Canada on Tuesday confirmed a third case of &to=http:// english.pravda.ru/politics/2002/09/25/37176.html ' target=_blank>mad cow disease in Alberta Province, the Canadian Food Inspection Agency said.
The agency said that the disease, formally known as bovine spongiform encephalopathy or &to=http:// english.pravda.ru/hotspots/2002/02/07/26264.html ' target=_blank>BSE, has been found in an Alberta beef cow just under 7 years of age. No part of the animal has entered the human food or animal feed systems, the agency said, reports Japan Today.
But the announcement may strengthen the position of a group of U.S. cattlemen who have sued to block the lifting of the cattle trade ban. The cattlemen say allowing the trade will hurt U.S. producers and put consumers at risk.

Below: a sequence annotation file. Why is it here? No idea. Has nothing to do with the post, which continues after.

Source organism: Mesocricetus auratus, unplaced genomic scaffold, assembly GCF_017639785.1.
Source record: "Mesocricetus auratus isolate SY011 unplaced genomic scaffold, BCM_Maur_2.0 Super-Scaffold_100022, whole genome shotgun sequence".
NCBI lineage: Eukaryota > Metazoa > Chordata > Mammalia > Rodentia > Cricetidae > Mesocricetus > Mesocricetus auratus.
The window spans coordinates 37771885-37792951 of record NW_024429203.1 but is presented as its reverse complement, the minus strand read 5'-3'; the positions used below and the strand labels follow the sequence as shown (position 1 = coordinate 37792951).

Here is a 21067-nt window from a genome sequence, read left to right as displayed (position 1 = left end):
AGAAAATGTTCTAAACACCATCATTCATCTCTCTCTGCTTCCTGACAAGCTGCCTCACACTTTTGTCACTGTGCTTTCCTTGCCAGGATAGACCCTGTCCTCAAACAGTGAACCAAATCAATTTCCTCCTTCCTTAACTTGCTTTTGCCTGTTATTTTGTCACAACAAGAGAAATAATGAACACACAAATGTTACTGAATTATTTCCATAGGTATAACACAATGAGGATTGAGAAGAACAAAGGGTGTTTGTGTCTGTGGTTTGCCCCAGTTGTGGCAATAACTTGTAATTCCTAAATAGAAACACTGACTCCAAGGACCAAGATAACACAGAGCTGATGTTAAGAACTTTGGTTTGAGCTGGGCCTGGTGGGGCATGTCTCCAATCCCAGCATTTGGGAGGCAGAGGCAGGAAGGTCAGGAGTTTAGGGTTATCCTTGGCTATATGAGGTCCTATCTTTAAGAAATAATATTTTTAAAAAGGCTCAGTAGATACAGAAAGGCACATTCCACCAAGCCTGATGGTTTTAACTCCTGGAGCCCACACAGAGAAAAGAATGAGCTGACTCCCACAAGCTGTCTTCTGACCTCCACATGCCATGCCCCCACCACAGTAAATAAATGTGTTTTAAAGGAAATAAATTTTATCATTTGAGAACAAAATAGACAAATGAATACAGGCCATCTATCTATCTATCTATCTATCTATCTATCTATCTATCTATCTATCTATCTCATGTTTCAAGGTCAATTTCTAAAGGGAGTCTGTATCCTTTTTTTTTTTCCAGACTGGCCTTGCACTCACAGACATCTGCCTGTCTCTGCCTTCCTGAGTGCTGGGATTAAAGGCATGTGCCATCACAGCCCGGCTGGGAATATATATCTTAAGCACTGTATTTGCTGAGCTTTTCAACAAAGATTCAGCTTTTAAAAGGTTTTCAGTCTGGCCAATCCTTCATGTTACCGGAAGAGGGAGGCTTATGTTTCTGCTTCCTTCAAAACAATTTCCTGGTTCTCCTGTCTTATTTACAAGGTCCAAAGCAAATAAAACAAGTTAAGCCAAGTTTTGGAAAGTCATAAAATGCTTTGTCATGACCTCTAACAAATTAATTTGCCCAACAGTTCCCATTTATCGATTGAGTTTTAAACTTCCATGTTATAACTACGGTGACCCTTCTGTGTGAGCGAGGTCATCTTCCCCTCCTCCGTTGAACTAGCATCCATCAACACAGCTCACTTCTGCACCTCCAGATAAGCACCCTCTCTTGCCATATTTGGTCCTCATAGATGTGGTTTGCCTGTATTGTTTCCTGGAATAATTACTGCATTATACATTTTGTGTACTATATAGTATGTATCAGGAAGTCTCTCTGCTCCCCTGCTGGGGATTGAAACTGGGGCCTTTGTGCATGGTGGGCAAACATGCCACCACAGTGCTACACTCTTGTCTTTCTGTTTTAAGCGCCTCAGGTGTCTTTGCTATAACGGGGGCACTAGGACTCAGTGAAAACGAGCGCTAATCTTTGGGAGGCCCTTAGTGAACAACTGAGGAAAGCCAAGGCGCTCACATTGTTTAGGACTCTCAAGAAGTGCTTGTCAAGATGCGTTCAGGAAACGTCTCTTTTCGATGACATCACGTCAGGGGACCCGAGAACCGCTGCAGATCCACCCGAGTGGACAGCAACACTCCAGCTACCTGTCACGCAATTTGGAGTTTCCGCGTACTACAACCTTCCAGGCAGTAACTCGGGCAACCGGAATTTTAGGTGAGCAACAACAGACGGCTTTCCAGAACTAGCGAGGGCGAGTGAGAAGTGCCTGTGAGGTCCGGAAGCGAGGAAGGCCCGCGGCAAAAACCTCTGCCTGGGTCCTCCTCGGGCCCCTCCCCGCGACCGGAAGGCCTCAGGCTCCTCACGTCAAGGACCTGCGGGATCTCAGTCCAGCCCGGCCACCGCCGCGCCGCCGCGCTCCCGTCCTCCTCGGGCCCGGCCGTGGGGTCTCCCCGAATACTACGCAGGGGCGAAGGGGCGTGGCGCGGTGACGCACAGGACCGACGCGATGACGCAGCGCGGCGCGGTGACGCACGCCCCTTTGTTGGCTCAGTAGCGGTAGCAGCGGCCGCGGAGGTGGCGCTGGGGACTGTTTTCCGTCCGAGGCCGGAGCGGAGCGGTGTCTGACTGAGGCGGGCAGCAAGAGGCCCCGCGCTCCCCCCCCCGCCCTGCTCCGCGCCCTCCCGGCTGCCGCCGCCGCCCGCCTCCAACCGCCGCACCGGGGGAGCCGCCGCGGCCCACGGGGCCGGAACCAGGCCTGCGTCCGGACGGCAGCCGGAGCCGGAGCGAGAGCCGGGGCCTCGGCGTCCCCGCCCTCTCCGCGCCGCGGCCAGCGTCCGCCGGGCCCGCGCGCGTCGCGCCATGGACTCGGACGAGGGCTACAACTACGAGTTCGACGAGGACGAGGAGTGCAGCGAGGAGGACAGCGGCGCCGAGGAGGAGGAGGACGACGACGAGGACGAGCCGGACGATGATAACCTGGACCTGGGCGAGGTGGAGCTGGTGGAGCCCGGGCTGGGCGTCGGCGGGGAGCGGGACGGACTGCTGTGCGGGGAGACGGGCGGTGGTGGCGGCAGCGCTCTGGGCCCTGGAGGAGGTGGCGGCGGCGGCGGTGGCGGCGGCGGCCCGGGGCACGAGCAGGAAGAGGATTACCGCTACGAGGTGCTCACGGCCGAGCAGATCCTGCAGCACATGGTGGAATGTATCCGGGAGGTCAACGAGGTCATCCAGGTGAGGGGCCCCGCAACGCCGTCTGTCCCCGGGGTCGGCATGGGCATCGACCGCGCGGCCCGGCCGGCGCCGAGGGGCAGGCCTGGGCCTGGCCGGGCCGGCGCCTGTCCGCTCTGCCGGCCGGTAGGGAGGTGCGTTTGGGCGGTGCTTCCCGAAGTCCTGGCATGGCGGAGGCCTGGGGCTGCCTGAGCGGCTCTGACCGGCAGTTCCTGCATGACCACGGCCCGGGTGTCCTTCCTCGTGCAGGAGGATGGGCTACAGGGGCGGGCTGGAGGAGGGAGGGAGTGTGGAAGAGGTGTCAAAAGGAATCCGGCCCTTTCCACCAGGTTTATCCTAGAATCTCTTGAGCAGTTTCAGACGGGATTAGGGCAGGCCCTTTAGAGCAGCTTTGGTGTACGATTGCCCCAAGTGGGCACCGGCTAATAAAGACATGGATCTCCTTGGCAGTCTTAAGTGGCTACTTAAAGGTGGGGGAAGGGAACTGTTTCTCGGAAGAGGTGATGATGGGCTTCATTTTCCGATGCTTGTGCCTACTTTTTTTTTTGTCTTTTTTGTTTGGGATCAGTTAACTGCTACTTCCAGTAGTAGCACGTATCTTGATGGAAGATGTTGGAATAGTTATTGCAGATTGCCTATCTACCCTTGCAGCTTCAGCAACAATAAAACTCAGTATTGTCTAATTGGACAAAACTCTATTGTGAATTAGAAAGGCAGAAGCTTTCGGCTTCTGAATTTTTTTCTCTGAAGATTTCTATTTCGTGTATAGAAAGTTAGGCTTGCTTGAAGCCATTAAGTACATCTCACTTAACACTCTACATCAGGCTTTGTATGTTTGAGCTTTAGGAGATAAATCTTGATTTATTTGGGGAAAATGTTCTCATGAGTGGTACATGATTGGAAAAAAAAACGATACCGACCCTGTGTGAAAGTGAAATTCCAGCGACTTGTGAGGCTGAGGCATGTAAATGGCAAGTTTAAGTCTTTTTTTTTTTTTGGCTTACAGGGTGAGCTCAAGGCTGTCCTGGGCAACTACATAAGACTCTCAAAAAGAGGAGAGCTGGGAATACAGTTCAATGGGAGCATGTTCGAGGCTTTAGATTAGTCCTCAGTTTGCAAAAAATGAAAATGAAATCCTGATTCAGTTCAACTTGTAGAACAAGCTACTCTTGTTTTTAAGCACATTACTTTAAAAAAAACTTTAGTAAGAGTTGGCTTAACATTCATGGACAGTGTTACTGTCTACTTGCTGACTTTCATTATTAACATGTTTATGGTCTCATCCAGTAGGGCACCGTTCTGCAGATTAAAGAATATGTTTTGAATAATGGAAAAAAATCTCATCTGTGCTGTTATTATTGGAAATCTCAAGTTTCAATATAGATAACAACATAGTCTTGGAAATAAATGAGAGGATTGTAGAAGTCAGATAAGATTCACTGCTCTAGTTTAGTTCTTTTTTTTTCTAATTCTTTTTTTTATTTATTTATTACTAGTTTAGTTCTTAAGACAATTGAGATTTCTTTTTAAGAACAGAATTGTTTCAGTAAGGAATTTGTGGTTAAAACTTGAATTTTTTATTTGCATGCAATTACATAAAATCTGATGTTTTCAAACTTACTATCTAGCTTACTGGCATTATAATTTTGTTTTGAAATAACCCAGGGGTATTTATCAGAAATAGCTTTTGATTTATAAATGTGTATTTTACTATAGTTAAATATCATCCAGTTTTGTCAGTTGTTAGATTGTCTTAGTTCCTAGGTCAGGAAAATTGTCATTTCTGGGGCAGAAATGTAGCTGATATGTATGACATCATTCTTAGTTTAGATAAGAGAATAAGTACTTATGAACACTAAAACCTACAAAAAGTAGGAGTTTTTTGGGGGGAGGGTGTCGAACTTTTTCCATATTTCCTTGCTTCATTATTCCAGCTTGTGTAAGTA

U.S. Department of Agriculture officials said Tuesday they are sending a team to Canada to evaluate the latest mad cow case before deciding whether to change their plan to resume imports.
Ron DeHaven, administrator of the Agriculture Department's Animal and Plant Health Inspection Service, said the agency is confident that protections in place in Canada and the United States will safeguard U.S. consumers and livestock, informs San Francisco Chronicle.
The bodies of two Russian women were found in Turkey's Bodrum. The killer tied the bodies and wrapper them in sheets before getting rid of them